Unlike the transition from print to online journals, the transition to e-books has been much more rocky. Three panelists discussed issues and challenges.
James O’Donnell, University Librarian and Professor at Arizona State University, said the challenges of e-books that they are not books and are only moderately “e”. As long as you start on page 1 and scroll to the end, they work fairly well, but if you want something else like the illustrations, reference 3, etc., you are in trouble. As books, they are dysfunctional; at their worst, they are deliberately crippled by the people who sell them. They probably come from publisher supplied PDF files. But Sci-Hub and libgen have appeared and are competitors selling bootlegged PDFs. They make e-books easier to read, print, can be accessed with no network, and have more functionality than the expensive products that libraries pay for.
4 things we need to think we have invented the e-book
- No more new platforms to learn how to use. We need the most open standards.
- More functionality. We need to be able to print the whole e-book and take it with us.
- A solution designed to suit the print book in e form, i.e. a legacy service. We must be able to see the pictures, read legends on maps, flip to the end notes, etc.
- A better solution for the e-book going forward, that includes all the data sets the authors wants to deliver with the ability to print something.
David Durant, Federal Documents and Social Sciences Librarian, East Carolina University, said that e-book usage did not explode until 2007 when the Kindle was invented, which has led to the “substitution model”, in which e-books will substitute for print books. That belief was popular about 5 years ago, but there was a lot of concern about the ability to read off screens was having on our ability to read in-depth for a period of time. Reading off most devices tends to hinder long reads and promotes reading of only short pieces of information.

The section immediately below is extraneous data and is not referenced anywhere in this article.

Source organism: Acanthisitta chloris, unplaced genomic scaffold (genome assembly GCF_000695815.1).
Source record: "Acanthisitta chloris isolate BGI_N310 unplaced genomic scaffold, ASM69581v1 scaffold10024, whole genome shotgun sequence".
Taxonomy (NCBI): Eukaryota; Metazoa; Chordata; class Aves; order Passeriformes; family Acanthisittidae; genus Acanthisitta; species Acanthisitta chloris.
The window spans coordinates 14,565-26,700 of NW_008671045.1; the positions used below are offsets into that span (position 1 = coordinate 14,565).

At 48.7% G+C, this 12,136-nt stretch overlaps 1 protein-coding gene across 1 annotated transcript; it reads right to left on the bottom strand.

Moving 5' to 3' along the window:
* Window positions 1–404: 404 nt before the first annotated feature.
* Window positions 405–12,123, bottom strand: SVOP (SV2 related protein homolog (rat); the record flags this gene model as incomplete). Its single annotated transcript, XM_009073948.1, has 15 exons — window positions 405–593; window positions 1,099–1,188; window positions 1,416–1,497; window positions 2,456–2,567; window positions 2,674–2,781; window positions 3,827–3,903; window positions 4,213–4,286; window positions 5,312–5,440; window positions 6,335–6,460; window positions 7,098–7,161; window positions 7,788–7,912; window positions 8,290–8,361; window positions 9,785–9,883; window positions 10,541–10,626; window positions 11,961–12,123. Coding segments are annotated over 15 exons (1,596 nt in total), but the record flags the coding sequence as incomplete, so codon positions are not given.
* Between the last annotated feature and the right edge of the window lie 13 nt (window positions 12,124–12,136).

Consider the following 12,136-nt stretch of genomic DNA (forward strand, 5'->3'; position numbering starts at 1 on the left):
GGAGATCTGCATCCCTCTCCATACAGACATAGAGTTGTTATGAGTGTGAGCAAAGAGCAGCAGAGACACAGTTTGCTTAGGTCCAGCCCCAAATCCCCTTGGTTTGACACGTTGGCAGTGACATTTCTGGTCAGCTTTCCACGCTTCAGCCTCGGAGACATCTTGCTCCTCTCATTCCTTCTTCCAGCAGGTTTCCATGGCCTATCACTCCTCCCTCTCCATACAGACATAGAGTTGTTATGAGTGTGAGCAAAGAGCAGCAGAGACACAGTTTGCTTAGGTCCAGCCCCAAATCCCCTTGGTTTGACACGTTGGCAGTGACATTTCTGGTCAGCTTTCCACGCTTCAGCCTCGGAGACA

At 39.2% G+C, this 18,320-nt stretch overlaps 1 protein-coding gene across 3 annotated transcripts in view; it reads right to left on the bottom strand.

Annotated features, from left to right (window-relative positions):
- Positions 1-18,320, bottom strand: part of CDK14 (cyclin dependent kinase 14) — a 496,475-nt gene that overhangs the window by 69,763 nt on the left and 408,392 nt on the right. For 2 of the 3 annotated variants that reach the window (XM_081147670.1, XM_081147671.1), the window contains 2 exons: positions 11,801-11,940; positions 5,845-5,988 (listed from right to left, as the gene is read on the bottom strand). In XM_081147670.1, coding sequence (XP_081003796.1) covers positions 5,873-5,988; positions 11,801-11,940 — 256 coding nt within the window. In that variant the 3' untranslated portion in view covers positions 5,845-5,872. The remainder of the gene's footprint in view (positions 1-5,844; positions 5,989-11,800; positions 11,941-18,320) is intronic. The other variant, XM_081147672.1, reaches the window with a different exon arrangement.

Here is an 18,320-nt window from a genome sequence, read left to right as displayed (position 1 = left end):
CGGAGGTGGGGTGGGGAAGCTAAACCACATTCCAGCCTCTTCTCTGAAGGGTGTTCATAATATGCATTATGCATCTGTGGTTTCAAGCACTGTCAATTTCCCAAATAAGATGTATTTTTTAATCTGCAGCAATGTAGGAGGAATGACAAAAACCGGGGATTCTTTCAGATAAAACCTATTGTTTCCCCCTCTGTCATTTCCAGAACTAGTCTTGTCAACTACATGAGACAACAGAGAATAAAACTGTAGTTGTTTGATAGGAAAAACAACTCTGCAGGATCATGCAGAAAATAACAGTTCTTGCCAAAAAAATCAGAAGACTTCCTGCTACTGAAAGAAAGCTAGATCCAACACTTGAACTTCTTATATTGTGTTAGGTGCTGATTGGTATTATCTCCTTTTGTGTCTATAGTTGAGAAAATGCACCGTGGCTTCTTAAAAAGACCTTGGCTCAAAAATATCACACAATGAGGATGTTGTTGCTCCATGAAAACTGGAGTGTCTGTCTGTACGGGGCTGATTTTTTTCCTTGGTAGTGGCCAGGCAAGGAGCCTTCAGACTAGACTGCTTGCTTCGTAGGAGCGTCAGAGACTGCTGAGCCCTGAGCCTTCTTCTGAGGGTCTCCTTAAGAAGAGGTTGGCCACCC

The spread of e-readers and e-books has plateaued in the last few years. Print bookstores have recently reported the first increases in print sales since 2007. The popularity of dedicated e-readers has leveled off. Many people now feel the dedicated e-reader is headed for a niche position in the market. They now tend to read e-books on their tablets, and the number of people reading a print book at least once a year hovers around 65% of the population.
The sense is that e-books have found their level, and we should not think of a substitution model but rather a complementary model. Each type of reading has its uses; academic librarians must recognize the preferences of users, the differences in forms of reading, and build their collections accordingly. We must develop an ecosystem of reading in which print and digital are coordinated and support “the bi-literate brain”.
Mitchell Davis, CEO, BiblioLabs, said that his company is focusing on public libraries. All early attempts at e-books were basically playing until Amazon introduced the Kindle, which took your money and gave you a book, so it was a success. As a startup software company in this industry (a harrowing experience!), their job is to create consistent returns for investors. Amazon will reinvent the whole industry. What is the future we want?
Making it easier for innovative companies to succeed is important. In an effort to enhance student user experiences, textbooks are the first thing that university management will convert to open educational resources. Once there is success with e-textbooks, administrators will rapidly convert to them.
Any data analysis from traditional publishers does not include 95% of the pertinent data because Amazon does not give its data to anybody. See authorearnings.com for an analysis of Amazon sales data that has been converted to estimates of author earnings. There is clearly a revolution happening in trade publishing.
Don Hawkins blogs about conferences for Information Today and Against The Grain. He also maintains the Conference Calendar on the Information Today website and is the Editor of Personal Archiving: Preserving Our Digital Heritage, published by Information Today in 2013, and Co-Editor of Public Knowledge: Access and Benefits, published by Information Today in 2016. He received his Ph.D. degree from the University of California, Berkeley, and has worked in the information industry for over 45 years.